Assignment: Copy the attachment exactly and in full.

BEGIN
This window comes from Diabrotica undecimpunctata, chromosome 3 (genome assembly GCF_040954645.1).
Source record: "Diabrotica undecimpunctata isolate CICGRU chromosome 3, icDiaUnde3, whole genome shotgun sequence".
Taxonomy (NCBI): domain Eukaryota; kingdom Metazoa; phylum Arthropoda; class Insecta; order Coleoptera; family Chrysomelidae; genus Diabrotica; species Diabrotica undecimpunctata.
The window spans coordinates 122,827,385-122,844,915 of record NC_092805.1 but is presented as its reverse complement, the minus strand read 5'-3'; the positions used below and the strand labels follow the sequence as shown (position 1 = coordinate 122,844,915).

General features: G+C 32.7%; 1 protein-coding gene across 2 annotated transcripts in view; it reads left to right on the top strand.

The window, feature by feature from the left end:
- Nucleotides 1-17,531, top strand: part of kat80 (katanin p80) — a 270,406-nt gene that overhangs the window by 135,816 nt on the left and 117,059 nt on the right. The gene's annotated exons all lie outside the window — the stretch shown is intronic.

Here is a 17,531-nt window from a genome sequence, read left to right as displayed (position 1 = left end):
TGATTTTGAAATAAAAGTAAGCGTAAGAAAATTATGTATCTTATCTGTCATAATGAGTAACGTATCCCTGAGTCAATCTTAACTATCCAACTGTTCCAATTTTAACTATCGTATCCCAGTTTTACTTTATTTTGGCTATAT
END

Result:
This window comes from Diabrotica undecimpunctata, chromosome 3 (genome assembly GCF_040954645.1).
Source record: "Diabrotica undecimpunctata isolate CICGRU chromosome 3, icDiaUnde3, whole genome shotgun sequence".
Taxonomy (NCBI): domain Eukaryota; kingdom Metazoa; phylum Arthropoda; class Insecta; order Coleoptera; family Chrysomelidae; genus Diabrotica; species Diabrotica undecimpunctata.
The window spans coordinates 122,827,385-122,844,915 of record NC_092805.1 but is presented as its reverse complement, the minus strand read 5'-3'; the positions used below and the strand labels follow the sequence as shown (position 1 = coordinate 122,844,915).

General features: G+C 32.7%; 1 protein-coding gene across 2 annotated transcripts in view; it reads left to right on the top strand.

The window, feature by feature from the left end:
- Nucleotides 1-17,531, top strand: part of kat80 (katanin p80) — a 270,406-nt gene that overhangs the window by 135,816 nt on the left and 117,059 nt on the right. The gene's annotated exons all lie outside the window — the stretch shown is intronic.

Here is a 17,531-nt window from a genome sequence, read left to right as displayed (position 1 = left end):
TGATTTTGAAATAAAAGTAAGCGTAAGAAAATTATGTATCTTATCTGTCATAATGAGTAACGTATCCCTGAGTCAATCTTAACTATCCAACTGTTCCAATTTTAACTATCGTATCCCAGTTTTACTTTATTTTGGCTATAT